Its been suggested that people with anxiety disorders or depression seek comfort in rewatching familiar films or TV series. You know what’s going to happen and you don’t need to process any new information: which, this year, when we have had so much to take in, has been particularly important. My version of this is re-reading books, and probably explains why I can only listen on Audible to books I have already read!

So this week I have been thinking about books from my childhood that I still go back to now.

  1. I’m going to start with the wonderful Dido Twite books by Joan Aiken. Officially this series starts with The Wolves of Willoughby Chase, but I was introduced to them with Black Hearts in Battersea. These have elements of steampunk, mystery, adventure, the Arthurian legend and more. I was really pleased to discover a few years ago that there were some later books in the series that I hadn’t read. Joan Aiken also wrote magical short stories – I loved the collection A Necklace of Raindrops, illustrated by Jan Pienkowski.
  2. The Little House books by Laura Ingalls Wilder. There’s eight of these in the original canon, and some that were published posthumously which were based on her diaries. Highly romanticised ‘autobiography’, these books follow Laura and her family from the little house in the Big Woods (Wisconsin) to the wilds of Dakota, through to her marriage to Almanzo Wilder and their move to Missouri. I introduced Thing 1 to these books when she was in primary school, and she loved them too.
  3. The Railway Children by E.Nesbit. First serialised in 1905, this story dealt with some quite adult themes for the period – the imprisonment of the children’s father for spying, Russian dissidents – and I cry every single time I read it. Don’t even get me started on the film – I love both versions. The Psammead books are great too (Five Children and It, for example), as is The Book of Dragons.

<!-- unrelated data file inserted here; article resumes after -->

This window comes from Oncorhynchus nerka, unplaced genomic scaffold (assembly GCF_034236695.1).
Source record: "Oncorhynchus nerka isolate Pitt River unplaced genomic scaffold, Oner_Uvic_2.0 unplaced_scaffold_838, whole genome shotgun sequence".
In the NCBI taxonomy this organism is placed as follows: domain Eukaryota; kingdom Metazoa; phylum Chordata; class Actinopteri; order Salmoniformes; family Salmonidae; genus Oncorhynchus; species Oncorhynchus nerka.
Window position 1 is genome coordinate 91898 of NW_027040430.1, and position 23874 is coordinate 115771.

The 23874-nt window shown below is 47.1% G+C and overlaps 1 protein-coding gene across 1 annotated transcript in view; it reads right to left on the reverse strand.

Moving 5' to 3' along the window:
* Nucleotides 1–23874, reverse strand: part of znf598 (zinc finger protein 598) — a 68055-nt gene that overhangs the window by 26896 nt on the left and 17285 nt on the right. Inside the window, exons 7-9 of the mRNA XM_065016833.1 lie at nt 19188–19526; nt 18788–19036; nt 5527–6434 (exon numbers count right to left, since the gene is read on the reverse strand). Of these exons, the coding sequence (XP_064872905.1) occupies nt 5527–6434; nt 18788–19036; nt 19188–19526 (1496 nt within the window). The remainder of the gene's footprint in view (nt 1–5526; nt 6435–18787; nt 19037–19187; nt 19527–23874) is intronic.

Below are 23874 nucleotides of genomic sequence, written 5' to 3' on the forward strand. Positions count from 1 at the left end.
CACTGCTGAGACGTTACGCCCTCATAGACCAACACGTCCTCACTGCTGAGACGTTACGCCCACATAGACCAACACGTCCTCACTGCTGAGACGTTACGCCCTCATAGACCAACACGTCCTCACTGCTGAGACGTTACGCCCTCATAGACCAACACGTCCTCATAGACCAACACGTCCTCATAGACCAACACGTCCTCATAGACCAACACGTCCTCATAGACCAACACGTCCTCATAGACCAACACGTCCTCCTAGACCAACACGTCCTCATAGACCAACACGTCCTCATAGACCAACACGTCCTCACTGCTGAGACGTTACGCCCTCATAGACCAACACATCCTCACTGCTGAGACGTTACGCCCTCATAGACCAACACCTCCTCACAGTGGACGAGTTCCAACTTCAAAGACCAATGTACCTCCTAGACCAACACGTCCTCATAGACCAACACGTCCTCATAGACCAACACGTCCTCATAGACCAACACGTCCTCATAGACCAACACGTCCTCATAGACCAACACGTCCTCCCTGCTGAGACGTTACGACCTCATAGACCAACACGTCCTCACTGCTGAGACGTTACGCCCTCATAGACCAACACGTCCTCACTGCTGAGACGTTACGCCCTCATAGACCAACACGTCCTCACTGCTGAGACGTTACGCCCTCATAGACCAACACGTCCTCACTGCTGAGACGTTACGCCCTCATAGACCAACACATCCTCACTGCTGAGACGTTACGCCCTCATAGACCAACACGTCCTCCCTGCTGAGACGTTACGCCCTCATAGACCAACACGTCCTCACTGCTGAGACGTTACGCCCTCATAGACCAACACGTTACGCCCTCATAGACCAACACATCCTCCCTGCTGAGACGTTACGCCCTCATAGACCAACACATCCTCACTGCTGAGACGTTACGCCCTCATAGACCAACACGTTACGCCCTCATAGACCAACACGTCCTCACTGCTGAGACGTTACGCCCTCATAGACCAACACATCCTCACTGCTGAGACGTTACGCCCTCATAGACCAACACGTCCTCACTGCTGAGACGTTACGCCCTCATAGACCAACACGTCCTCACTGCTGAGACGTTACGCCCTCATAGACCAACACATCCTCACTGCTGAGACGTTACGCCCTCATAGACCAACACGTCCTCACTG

4. The Anne books by L.M. Montgomery. Starting with Anne of Green Gables and finishing with Rilla of Ingleside when our disaster-prone, red-headed heroine is all grown up and sensible, I love them all. So do my youngest sister and my niece, and I have started reading them to Thing 2 when she feels the need for a bedtime story.
  5. The Moomin books by Tove Jansson. Thing 2 is named after the author. Moomins are small, hippo-like creatures who inhabit Moominvalley. The Moominhouse is always open to wanderers and people in need – mischievous Little My, who gets left behind by the Mymble who just has too many children; Thingummy and Bob, who find the Hobgoblin’s treasure; free-spirited Snufkin; the Hemulen; the Snork and the Snorkmaiden. Moominmamma’s heart and handbag are big enough for everyone.
  6. Susan Cooper’s The Dark is Rising sequence. Arthurian legend brought into 1960s/70s England and Wales. Magic and legend. Good versus evil. Don’t watch the film, not even Christopher Eccleston could save it.
  7. The Weirdstone of Brisingamen by Alan Garner. I do love the way magic appears in the real world – whether that’s fairies at the bottom of the garden, or the urban fantasy that I love now, I like the idea that there’s more to the world than we can see. I recommend The Owl Service by the same author, too.
  8. The Hounds of the Morrigan by Pat O’Shea. Pidge accidentally releases an evil serpent from a book, and he and his sister end up involved in a battle between good and evil. There’s lots of help from Celtic mythological characters, it’s funny and touching and I really, really wish the author hadn’t died before finishing the sequel.